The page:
38 | Long Term Test: Horizon Motorhomes’ Casuarina

Baptism – by Water!

Our first long termer isn’t afraid of getting wet… by Richard Robertson

Long Term Test | 39

Looking good in metallic blue, ‘our’ Horizon Casuarina is compact and capable – and not afraid of water!


t’s funny how good can come from bad. In March 2014 a flash flood just before the opening of a caravan and camping show at Mudgeeraba Showgrounds on Queensland’s Gold Coast saw millions of dollars of exhibitors stock damaged or lost. Ballina Campervan & Motorhome Centre’s (BCMC) display was inundated and some vehicle were written off by insurers, but from what I understand it’s been a long process to have all claims approved. One vehicle still subject to an ongoing claim is the Horizon Casuarina that featured on the cover of Issue 57, on 4 October last year. Stranded in a couple of feet of muddy storm water for hours, its underbody mechanicals and much of the interior were inundated. It took hours of painstaking cleaning to rid the cream coloured interior of the red mud and debris, as well as check the mechanicals for immersion damage. We reviewed it post clean-up, when it was brought down for display at the Penrith

Show last September. We wouldn’t have known what it had been through unless told; only the closest inspection along some cabinetry joins revealed a minute ‘thin red line’ where the last vestiges of mud had proven impossible to remove. Importantly, there was no cabinetry swelling and to all intents and purposes it looked like a new vehicle. Mechanically, it hadn’t fared quite as well. Two sensor units under the cab floor – one for the airbags and one, I believe, that had something to do with the gearbox – needed replacement. Ditto the house-battery charger and, only just recently, the house water pump. Those issues aside I was assured the vehicle was running fine, and we certainly had no troubles during our brief test drive at the time Fast forward to February and while talking to BCMC owner Clayton Kearney – Horizon Motor Homes is his own brand – he mentioned the Casuarina we’d reviewed had been registered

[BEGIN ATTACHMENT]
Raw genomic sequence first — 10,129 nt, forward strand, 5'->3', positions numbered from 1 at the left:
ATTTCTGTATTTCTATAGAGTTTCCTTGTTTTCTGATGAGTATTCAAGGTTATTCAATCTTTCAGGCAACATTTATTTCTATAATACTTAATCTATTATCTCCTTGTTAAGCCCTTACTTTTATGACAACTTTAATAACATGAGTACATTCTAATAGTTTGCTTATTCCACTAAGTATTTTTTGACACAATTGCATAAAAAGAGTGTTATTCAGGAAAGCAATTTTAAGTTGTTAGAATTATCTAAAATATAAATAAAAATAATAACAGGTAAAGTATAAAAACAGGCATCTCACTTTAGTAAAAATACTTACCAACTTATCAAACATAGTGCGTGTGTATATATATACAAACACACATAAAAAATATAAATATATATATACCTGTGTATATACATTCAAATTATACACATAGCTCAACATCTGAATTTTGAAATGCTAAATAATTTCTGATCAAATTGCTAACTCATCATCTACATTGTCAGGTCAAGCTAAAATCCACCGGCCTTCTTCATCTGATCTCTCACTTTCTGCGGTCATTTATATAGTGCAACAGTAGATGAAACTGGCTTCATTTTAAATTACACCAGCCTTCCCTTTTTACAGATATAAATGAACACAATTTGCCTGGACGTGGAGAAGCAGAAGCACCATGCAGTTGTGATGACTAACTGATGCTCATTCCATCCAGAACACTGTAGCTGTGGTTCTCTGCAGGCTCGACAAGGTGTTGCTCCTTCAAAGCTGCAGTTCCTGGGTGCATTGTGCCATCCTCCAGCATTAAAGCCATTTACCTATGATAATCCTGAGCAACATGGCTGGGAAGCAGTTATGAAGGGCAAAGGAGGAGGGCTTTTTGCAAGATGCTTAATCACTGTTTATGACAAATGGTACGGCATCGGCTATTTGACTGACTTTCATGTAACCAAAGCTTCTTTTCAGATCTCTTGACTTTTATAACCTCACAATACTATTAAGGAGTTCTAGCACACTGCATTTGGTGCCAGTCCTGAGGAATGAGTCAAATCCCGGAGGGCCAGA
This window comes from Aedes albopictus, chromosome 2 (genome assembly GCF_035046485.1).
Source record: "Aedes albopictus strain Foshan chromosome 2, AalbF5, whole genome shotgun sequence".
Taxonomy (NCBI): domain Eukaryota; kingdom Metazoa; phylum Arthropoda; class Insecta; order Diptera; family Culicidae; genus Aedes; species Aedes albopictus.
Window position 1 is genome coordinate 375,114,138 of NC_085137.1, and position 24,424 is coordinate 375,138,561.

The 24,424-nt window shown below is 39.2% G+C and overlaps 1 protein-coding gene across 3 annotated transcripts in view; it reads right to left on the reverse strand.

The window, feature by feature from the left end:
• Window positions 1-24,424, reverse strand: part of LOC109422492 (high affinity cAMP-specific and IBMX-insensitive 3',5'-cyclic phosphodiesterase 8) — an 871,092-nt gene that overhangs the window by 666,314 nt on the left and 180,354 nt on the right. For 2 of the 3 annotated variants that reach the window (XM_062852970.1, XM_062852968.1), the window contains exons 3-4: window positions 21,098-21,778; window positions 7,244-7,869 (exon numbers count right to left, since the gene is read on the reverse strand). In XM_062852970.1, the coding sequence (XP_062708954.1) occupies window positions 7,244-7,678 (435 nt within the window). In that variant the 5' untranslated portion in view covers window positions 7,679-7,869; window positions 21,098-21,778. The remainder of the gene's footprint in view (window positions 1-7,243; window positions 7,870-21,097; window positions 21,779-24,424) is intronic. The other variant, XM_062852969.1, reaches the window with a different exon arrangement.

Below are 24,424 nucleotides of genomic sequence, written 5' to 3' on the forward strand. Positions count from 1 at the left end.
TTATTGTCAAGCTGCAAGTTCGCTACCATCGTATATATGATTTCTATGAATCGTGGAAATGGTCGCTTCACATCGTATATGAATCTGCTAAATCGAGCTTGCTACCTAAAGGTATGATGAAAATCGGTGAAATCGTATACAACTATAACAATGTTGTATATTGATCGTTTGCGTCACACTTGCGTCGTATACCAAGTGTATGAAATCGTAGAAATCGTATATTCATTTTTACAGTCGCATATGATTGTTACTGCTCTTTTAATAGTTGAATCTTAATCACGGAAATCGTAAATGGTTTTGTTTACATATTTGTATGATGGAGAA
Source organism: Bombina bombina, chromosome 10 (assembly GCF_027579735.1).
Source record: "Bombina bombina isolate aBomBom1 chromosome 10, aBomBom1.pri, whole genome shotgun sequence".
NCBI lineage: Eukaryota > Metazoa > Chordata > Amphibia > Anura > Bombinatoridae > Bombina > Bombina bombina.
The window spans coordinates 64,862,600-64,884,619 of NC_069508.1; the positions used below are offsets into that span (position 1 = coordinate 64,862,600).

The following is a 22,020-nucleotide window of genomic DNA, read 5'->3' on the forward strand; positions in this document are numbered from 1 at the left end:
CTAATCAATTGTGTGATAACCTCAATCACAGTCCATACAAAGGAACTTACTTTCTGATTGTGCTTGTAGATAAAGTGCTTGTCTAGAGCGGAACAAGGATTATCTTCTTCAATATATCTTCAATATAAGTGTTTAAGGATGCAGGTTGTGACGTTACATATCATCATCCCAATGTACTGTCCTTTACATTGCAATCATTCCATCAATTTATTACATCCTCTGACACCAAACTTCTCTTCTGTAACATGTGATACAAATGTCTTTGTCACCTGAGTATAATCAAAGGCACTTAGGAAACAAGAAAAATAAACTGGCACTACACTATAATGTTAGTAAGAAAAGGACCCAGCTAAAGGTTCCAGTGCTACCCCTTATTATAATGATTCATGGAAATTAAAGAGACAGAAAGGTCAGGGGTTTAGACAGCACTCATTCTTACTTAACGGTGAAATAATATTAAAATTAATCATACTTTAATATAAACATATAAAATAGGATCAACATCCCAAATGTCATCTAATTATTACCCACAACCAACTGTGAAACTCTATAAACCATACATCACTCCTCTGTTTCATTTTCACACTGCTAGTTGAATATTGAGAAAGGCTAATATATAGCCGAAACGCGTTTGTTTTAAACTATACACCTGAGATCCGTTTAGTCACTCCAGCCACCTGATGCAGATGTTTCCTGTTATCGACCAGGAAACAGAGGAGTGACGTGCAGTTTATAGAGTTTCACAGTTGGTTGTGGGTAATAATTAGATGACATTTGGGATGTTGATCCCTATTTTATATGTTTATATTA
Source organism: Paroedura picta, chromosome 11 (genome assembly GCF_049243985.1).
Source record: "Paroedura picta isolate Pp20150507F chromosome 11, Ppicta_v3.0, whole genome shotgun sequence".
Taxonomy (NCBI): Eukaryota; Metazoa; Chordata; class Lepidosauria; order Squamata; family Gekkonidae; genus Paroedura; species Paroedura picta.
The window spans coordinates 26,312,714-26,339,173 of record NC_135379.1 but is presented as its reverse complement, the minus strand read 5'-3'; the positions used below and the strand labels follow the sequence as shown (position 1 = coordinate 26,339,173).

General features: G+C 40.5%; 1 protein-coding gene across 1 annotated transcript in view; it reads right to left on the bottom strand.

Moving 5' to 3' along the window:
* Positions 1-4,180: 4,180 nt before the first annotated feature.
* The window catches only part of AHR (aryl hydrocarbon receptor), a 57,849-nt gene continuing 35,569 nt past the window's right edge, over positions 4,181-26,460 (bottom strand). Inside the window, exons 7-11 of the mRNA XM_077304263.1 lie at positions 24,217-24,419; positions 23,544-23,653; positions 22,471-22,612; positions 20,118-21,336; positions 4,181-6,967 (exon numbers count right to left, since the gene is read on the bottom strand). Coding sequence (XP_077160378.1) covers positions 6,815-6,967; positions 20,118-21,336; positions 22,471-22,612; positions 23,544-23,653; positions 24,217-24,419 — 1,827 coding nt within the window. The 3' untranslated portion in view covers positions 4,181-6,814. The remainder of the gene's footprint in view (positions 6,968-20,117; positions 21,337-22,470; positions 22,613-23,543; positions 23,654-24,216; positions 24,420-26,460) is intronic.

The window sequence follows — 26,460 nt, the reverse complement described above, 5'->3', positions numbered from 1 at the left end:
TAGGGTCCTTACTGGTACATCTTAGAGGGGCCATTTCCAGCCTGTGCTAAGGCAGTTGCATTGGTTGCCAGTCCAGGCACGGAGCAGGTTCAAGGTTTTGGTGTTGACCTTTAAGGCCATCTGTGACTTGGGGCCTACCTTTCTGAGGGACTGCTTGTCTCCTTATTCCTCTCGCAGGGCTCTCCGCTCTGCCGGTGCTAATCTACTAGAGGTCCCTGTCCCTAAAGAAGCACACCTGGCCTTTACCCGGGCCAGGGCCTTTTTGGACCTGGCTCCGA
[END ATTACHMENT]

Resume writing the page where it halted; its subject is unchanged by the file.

40 | Long Term Test Left: The Fiat Ducato’s fancy headlights proved their worth on the wet run home, as did the big wipers that cleared the windscreen nicely. Below: Unlike most manufacturers, Horizon buys vans with no windows and fits all its own. That means the rear doors have openable windows, insect screens and privacy blinds, and that makes a lot of difference when camping.

as a demonstrator, pending an insurance claim resolution. I suggested the concept of a longterm test vehicle; one we could live with dayto-day, use as a mobile office and undertake shorter destination-specific journeys in. Clayton agreed and here we are – the first iMotorhome long-term test vehicle! How long is long-term? That depends on the insurance company and Clayton’s business needs, but the hope is at least one month and maybe as long as three. In the time since this saga began Fiat has released an upgraded Ducato. Importantly, the Casuarina layout remains unchanged. Given that the new model Fiat Ducato is

largely a cosmetic upgrade this will still be a valuable opportunity to assess daily life with the most popular motorhome base vehicle on the Australian market. And of course, it’s a terrific opportunity to live with one of Horizon’s conversions for more than just the usual day or two and really get to know it.

Bringing It Home!


t took longer than planned to organise mutually convenient times to get this project underway. It wasn’t helped by the proliferation of RV shows this time of the year and the need for BCMC to maintain some floor stock in the

Long Term Test | 41

It took hours of painstaking cleaning to rid the cream coloured interior of the red mud and debris.

42 | Long Term Test

Top: Sheltering under the awning at Ballina Campervan & Motorhome Centre, our Casuarina enjoyed some respite from the rain. Little did any of us realise what was waiting. Left: Our long day started with a bumpy flight from Sydney to Ballina, but at least both airports were open. A previous trip to Ballina had been cancelled due to fog in Sydney. showroom while the new vehicles are away on display. In the end a date was locked in and Mrs iMotorhome and I flew from Sydney to Ballina on the morning of Monday 20 April to bring the Casuarina home.

the 110 km to get to the airport in the morning. If you’re thinking that seemed overly ambitious you’re right, but as Blackadder noted, “Needs must when the Devil vomits on your eiderdown”.

In more ways than one we flew into a perfect storm. A combination of Mrs iM’s work roster and other work commitments for me opened a very short window of travel opportunity. Ideally, we needed to be home that night, which according to Google Maps entailed an 840-something kilometre drive, not including